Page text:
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Non-Review Review: Jo Nesbø’s Headhunters

While Jo Nesbø’s Headhunters might get a little bit too crazy and twisty in its final third, but it’s a brilliantly dark Norwegian thriller/comedy, headlined with considerable style by Aksel Hennie as corporate recruitment expert Roger Brown, a sleazy yuppie living well beyond his means to keep his wife in the style two which she has become accustomed. As the movie puts Brown through a sequence of painful and humiliating encounters, it is consistently entertaining, managing to walk the fine line between making sure we dislike Roger enough to be amused by his misfortune, but invested enough that we want to see the little (“1.68 metres”) bugger manage to escape the movie relatively intact.

Got milk?

Cultural stereotypes abound. It’s difficult to read anything about the film that doesn’t make some sort of reference to the break-out Scandinavian film franchise of the past decade, The Girl With the Dragon Tattoo. Even before the movie entered development, the author found himself fighting off comparisons to Stieg Larsson, the author of that iconic series. The adaptation itself is brought to the screen by the same company, Yellow Bird. However, that’s about all that connects these two pieces of entertainment, save geography. (And even then, there’s a considerable divide between Norway and Sweden.) I have to admit, making the comparison feels just a bit lazy, as Headhunters is definitely a very different movie experience – and I mean that in a good way.

The film works best as a grim black comedy, following the trials and tribulations of a sleazy recruitment officer who supports his lifestyle by taking a second job. Times are tough, after all. Still, most second jobs don’t involved the theft of antique and intensely valuable works of art that are ferried out of the country and sold for hugesums of money. I guess we all need a hobby. Aksel Hennie plays Roger Brown, and manages to make him oddly relatable, even if he is completely shallow and transparent. The fact that the script and the character are candid about his flaws helps us to warm to him, even as he proves a completely shifty and untrustworthy (and surprisingly cowardly) protagonist.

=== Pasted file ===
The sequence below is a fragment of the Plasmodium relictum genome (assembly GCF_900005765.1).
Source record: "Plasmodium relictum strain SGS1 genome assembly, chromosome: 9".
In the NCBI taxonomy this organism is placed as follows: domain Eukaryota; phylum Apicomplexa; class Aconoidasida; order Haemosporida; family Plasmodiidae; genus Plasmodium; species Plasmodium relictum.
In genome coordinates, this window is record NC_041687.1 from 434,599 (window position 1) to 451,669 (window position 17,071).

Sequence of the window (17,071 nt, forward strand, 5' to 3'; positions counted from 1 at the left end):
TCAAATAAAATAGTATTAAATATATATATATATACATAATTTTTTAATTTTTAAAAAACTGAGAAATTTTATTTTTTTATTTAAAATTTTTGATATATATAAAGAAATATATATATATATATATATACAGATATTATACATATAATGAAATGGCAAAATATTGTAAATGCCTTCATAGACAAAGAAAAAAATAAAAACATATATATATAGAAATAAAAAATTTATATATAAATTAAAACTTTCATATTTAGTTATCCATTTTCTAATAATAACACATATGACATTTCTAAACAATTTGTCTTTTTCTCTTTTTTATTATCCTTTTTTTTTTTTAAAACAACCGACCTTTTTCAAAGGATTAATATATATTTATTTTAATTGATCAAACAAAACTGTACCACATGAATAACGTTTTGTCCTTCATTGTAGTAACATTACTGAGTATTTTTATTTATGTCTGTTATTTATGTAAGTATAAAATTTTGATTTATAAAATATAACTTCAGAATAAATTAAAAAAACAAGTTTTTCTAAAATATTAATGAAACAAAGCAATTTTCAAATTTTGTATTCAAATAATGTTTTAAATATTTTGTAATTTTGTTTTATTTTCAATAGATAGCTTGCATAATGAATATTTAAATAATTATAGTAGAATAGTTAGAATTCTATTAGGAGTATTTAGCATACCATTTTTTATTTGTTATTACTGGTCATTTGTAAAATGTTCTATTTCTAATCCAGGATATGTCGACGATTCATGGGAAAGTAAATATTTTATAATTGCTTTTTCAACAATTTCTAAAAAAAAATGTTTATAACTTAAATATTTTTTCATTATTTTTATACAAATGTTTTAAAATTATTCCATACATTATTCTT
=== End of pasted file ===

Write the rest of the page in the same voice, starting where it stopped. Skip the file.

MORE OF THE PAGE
Will Roger follow his head or his heart?

It’s a fine line to walk, and Hennie and the script do a fine job. We don’t like Brown, but we do understand him, and we accept his honesty about himself. While he is incredibly rude and self-centred, there’s something almost pitiable about his obsession with his height, or his own belief that he has nothing to offer his wife except a lavish lifestyle and an over-flowing bank account. He lives an existence he openly admits to hating, but because he seems to genuinely care about his wife, even as he cheats on her at every possible opportunity. As such, we don’t mind too much when he gets thrown off a cliff or smothered under an outhouse, but we also want to see the little guy pull through. There’s something almost endearing in Brown’s ability to take obscene amounts of punishment.

In many ways, the film is a noireffort. Naturally, Brown discovers that somebody has an old painting worth enough money to allow the eponymous character to retire to a life of comfort and security. And, just as routinely, Brown’s carefully laid plans begin to fall massively apart – when he discovers that he can’t trust his colleague, or that his marriage might not be as stable as he thought, or when the owner of the painting shows up looking pretty tough.